Book Review: The Urban Farmer by Curtis Stone

Guest Post:

Shelly Burkhardt

Shelly Burkhardt

A former grain, hog, and tree farmer of a family operation in Indiana. A mother of five free ranged children. Hobbies include cooking, wine making, and photography.
Shelly Burkhardt

Latest posts by Shelly Burkhardt

 

Curtis Stone’s, The Urban Farmer could have easily been titled, “Urban Farming for Dummies”. But there is no such thing as a dumb farmer. It became immediately obvious that urban farming is an extrovert farmers dream, while rural farming is still a haven for the introvert.

 

Mr. Stone brilliantly gives thorough details on seed prep, equipment recommendations, crop planning, marketing the crop, selling the crop, farming ethics, along with startup essentials.  

 

In addition to the reason why one would need these fundamentals. His comment about the abundance of land compared to the two percent of North America’s population of farmers, is humbling.  We are the demand. If I was asked to make a suggestion, it would be including the importance of having a good Ag tax accountant or Ag tax lawyer. These folks can do a lot when it compares to the profit of farming.

 

 

The one thing I would have changed has nothing to do with the authors book but with a comment made by Mr. Stone’s forward contributor.  “…if you have to work another job in order to be a farmer, it isn’t good and you probably won’t be a farmer for very long.”

 

I’ve only known a few farmers who didn’t have an off farm job.  They are the ones that inherited land from their Pappy. These farmers tend to start out having unreal expectations of farming. The majority of farmers are workaholics. With that in mind, Mr.  Stone’s comments of not taking on too much and growing slow is good advice for the farmer personality.

 

This is clearly a textbook for the future or current urban farmer.  Mr. Stone is very generous with his information. He intellectually puts his knowledge in a layman form.   The Urban Farmer is worthy of tabbing and adding to the farmers library. The rural farmer will like reading some of his ideas and innovations.

 

If I may leave you with Mr. Stones parting words, “…there was never a time I felt totally ready.  In fact, I was so daunted by the whole idea, that I would toss and turn at nights…” Farming is not easy. It’s hard work. But when you have someone who has done some of the leg work, you are just going to have one less night of tossing and turning.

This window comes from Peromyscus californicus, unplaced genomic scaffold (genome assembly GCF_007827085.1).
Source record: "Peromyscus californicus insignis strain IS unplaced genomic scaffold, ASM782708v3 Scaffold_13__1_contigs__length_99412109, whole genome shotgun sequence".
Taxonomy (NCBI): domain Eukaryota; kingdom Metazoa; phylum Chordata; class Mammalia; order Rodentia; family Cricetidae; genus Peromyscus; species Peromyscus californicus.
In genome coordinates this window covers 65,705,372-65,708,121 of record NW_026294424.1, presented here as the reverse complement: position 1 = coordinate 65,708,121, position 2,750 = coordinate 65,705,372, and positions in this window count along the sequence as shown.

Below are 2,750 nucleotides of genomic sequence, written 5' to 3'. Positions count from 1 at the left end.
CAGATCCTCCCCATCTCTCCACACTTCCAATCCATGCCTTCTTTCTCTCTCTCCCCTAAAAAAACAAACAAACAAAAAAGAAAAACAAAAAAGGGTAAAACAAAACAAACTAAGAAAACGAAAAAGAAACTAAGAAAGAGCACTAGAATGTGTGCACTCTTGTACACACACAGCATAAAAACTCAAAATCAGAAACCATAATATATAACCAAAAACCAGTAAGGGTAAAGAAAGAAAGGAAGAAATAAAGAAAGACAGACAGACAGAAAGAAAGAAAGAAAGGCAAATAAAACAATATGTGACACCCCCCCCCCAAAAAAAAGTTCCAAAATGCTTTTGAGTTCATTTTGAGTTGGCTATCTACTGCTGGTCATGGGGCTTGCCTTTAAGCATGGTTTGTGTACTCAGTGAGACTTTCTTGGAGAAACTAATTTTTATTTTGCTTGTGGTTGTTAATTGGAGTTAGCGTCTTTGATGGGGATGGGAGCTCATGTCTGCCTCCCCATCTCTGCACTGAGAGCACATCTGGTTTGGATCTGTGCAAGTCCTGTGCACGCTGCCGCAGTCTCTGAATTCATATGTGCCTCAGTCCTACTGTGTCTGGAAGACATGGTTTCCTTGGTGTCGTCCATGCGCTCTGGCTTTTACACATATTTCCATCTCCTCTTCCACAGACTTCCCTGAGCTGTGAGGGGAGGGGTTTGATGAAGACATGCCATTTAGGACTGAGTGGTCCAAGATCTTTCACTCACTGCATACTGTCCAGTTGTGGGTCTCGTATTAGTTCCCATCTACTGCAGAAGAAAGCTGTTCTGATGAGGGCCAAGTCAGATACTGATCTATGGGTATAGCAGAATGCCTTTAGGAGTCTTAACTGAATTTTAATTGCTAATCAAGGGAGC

Amazing book. A farmer must read.

 


 

The Urban Farmer: Growing Food for Profit on Leased and Borrowed Land

 

There are 40 million acres of lawns in North America. In their current form, these unproductive expanses of grass represent a significant financial and environmental cost. However, viewed through a different lens, they can also be seen as a tremendous source of opportunity. Access to land is a major barrier for many people who want to enter the agricultural sector, and urban and suburban yards have huge potential for would-be farmers wanting to become part of this growing movement.

 

The Urban Farmer is a comprehensive, hands-on, practical manual to help you learn the techniques and business strategies you need to make a good living growing high-yield, high-value crops right in your own backyard (or someone else’s). Major benefits include:

Low capital investment and overhead costs
Reduced need for expensive infrastructure
Easy access to markets.

Growing food in the city means that fresh crops may travel only a few blocks from field to table, making this innovative approach the next logical step in the local food movement. Based on a scalable, easily reproduced business model, The Urban Farmer is your complete guide to minimizing risk and maximizing profit by using intensive production in small leased or borrowed spaces.

 

  • Paperback: 288 pages
  • Publisher: New Society Publishers (December 29, 2015)

 

We are Big Fans of New Society Publishers at the Small Town Homestead!


 

 

Posted in Articles and tagged , , .
Shelly Burkhardt

Shelly Burkhardt

A former grain, hog, and tree farmer of a family operation in Indiana. A mother of five free ranged children. Hobbies include cooking, wine making, and photography.